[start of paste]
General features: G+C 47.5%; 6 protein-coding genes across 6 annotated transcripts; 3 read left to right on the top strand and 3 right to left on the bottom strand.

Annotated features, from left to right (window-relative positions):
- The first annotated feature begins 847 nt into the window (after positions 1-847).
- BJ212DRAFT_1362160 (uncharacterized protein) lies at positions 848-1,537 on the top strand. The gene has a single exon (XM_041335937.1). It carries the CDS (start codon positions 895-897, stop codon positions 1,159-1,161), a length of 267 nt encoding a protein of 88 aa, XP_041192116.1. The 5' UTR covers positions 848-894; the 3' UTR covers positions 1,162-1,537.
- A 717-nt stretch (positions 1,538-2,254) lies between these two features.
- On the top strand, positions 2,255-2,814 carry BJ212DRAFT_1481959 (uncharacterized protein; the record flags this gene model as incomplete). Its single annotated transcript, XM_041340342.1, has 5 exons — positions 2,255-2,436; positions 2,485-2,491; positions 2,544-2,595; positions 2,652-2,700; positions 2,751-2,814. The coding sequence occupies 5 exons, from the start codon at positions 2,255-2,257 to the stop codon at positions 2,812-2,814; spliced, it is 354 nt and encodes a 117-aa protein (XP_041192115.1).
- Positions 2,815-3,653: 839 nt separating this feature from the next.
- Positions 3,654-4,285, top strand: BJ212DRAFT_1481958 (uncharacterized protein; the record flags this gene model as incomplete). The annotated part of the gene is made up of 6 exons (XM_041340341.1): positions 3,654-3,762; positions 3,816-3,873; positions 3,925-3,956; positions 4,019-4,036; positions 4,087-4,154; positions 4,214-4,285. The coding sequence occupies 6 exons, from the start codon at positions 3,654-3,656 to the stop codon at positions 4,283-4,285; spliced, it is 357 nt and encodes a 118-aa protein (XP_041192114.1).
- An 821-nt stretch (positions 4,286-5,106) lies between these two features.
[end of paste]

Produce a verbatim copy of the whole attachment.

General features: G+C 47.5%; 6 protein-coding genes across 6 annotated transcripts; 3 read left to right on the top strand and 3 right to left on the bottom strand.

Annotated features, from left to right (window-relative positions):
- The first annotated feature begins 847 nt into the window (after positions 1-847).
- BJ212DRAFT_1362160 (uncharacterized protein) lies at positions 848-1,537 on the top strand. The gene has a single exon (XM_041335937.1). It carries the CDS (start codon positions 895-897, stop codon positions 1,159-1,161), a length of 267 nt encoding a protein of 88 aa, XP_041192116.1. The 5' UTR covers positions 848-894; the 3' UTR covers positions 1,162-1,537.
- A 717-nt stretch (positions 1,538-2,254) lies between these two features.
- On the top strand, positions 2,255-2,814 carry BJ212DRAFT_1481959 (uncharacterized protein; the record flags this gene model as incomplete). Its single annotated transcript, XM_041340342.1, has 5 exons — positions 2,255-2,436; positions 2,485-2,491; positions 2,544-2,595; positions 2,652-2,700; positions 2,751-2,814. The coding sequence occupies 5 exons, from the start codon at positions 2,255-2,257 to the stop codon at positions 2,812-2,814; spliced, it is 354 nt and encodes a 117-aa protein (XP_041192115.1).
- Positions 2,815-3,653: 839 nt separating this feature from the next.
- Positions 3,654-4,285, top strand: BJ212DRAFT_1481958 (uncharacterized protein; the record flags this gene model as incomplete). The annotated part of the gene is made up of 6 exons (XM_041340341.1): positions 3,654-3,762; positions 3,816-3,873; positions 3,925-3,956; positions 4,019-4,036; positions 4,087-4,154; positions 4,214-4,285. The coding sequence occupies 6 exons, from the start codon at positions 3,654-3,656 to the stop codon at positions 4,283-4,285; spliced, it is 357 nt and encodes a 118-aa protein (XP_041192114.1).
- An 821-nt stretch (positions 4,286-5,106) lies between these two features.